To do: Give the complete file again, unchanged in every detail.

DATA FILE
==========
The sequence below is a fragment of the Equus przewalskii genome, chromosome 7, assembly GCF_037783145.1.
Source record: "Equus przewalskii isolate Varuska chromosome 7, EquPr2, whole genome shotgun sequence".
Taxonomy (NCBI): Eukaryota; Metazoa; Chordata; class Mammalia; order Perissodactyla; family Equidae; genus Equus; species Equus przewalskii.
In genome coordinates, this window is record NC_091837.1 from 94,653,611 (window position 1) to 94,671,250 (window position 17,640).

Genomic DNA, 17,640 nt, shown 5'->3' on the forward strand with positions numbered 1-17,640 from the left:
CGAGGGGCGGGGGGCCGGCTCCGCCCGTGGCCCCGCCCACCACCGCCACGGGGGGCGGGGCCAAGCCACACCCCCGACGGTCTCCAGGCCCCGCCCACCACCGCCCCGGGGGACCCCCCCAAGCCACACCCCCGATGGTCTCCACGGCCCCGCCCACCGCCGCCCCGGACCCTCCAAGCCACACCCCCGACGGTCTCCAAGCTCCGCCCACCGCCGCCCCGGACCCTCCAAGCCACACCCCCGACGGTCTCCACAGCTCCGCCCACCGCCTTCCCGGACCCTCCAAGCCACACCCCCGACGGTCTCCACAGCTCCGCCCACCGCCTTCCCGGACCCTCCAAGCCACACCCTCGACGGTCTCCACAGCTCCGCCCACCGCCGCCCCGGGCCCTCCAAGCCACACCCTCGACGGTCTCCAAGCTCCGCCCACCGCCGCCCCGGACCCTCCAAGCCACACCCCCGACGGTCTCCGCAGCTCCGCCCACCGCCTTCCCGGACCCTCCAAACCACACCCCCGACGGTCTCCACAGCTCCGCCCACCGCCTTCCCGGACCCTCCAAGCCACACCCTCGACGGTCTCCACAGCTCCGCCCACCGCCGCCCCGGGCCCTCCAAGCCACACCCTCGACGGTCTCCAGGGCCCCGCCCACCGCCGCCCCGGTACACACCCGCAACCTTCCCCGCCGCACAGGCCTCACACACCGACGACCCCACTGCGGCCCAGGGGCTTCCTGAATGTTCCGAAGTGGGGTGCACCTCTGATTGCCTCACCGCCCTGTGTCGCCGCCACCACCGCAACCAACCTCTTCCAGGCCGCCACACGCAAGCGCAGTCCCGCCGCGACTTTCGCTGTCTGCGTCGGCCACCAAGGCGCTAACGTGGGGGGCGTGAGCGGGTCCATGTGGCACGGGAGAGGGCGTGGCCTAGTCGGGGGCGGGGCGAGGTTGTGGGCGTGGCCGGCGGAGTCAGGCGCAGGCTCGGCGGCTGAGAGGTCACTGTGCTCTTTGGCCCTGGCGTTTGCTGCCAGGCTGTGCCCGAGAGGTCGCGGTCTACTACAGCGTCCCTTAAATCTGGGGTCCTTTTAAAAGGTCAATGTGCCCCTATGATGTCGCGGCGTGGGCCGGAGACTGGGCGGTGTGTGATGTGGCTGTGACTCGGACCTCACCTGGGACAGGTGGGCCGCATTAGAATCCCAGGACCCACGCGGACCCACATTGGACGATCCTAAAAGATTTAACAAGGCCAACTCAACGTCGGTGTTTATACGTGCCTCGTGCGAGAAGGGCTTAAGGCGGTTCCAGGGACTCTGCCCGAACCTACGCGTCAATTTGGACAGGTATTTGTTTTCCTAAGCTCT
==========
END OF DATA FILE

The sequence below is a fragment of the Equus przewalskii genome, chromosome 7, assembly GCF_037783145.1.
Source record: "Equus przewalskii isolate Varuska chromosome 7, EquPr2, whole genome shotgun sequence".
Taxonomy (NCBI): Eukaryota; Metazoa; Chordata; class Mammalia; order Perissodactyla; family Equidae; genus Equus; species Equus przewalskii.
In genome coordinates, this window is record NC_091837.1 from 94,653,611 (window position 1) to 94,671,250 (window position 17,640).

Genomic DNA, 17,640 nt, shown 5'->3' on the forward strand with positions numbered 1-17,640 from the left:
CGAGGGGCGGGGGGCCGGCTCCGCCCGTGGCCCCGCCCACCACCGCCACGGGGGGCGGGGCCAAGCCACACCCCCGACGGTCTCCAGGCCCCGCCCACCACCGCCCCGGGGGACCCCCCCAAGCCACACCCCCGATGGTCTCCACGGCCCCGCCCACCGCCGCCCCGGACCCTCCAAGCCACACCCCCGACGGTCTCCAAGCTCCGCCCACCGCCGCCCCGGACCCTCCAAGCCACACCCCCGACGGTCTCCACAGCTCCGCCCACCGCCTTCCCGGACCCTCCAAGCCACACCCCCGACGGTCTCCACAGCTCCGCCCACCGCCTTCCCGGACCCTCCAAGCCACACCCTCGACGGTCTCCACAGCTCCGCCCACCGCCGCCCCGGGCCCTCCAAGCCACACCCTCGACGGTCTCCAAGCTCCGCCCACCGCCGCCCCGGACCCTCCAAGCCACACCCCCGACGGTCTCCGCAGCTCCGCCCACCGCCTTCCCGGACCCTCCAAACCACACCCCCGACGGTCTCCACAGCTCCGCCCACCGCCTTCCCGGACCCTCCAAGCCACACCCTCGACGGTCTCCACAGCTCCGCCCACCGCCGCCCCGGGCCCTCCAAGCCACACCCTCGACGGTCTCCAGGGCCCCGCCCACCGCCGCCCCGGTACACACCCGCAACCTTCCCCGCCGCACAGGCCTCACACACCGACGACCCCACTGCGGCCCAGGGGCTTCCTGAATGTTCCGAAGTGGGGTGCACCTCTGATTGCCTCACCGCCCTGTGTCGCCGCCACCACCGCAACCAACCTCTTCCAGGCCGCCACACGCAAGCGCAGTCCCGCCGCGACTTTCGCTGTCTGCGTCGGCCACCAAGGCGCTAACGTGGGGGGCGTGAGCGGGTCCATGTGGCACGGGAGAGGGCGTGGCCTAGTCGGGGGCGGGGCGAGGTTGTGGGCGTGGCCGGCGGAGTCAGGCGCAGGCTCGGCGGCTGAGAGGTCACTGTGCTCTTTGGCCCTGGCGTTTGCTGCCAGGCTGTGCCCGAGAGGTCGCGGTCTACTACAGCGTCCCTTAAATCTGGGGTCCTTTTAAAAGGTCAATGTGCCCCTATGATGTCGCGGCGTGGGCCGGAGACTGGGCGGTGTGTGATGTGGCTGTGACTCGGACCTCACCTGGGACAGGTGGGCCGCATTAGAATCCCAGGACCCACGCGGACCCACATTGGACGATCCTAAAAGATTTAACAAGGCCAACTCAACGTCGGTGTTTATACGTGCCTCGTGCGAGAAGGGCTTAAGGCGGTTCCAGGGACTCTGCCCGAACCTACGCGTCAATTTGGACAGGTATTTGTTTTCCTAAGCTCT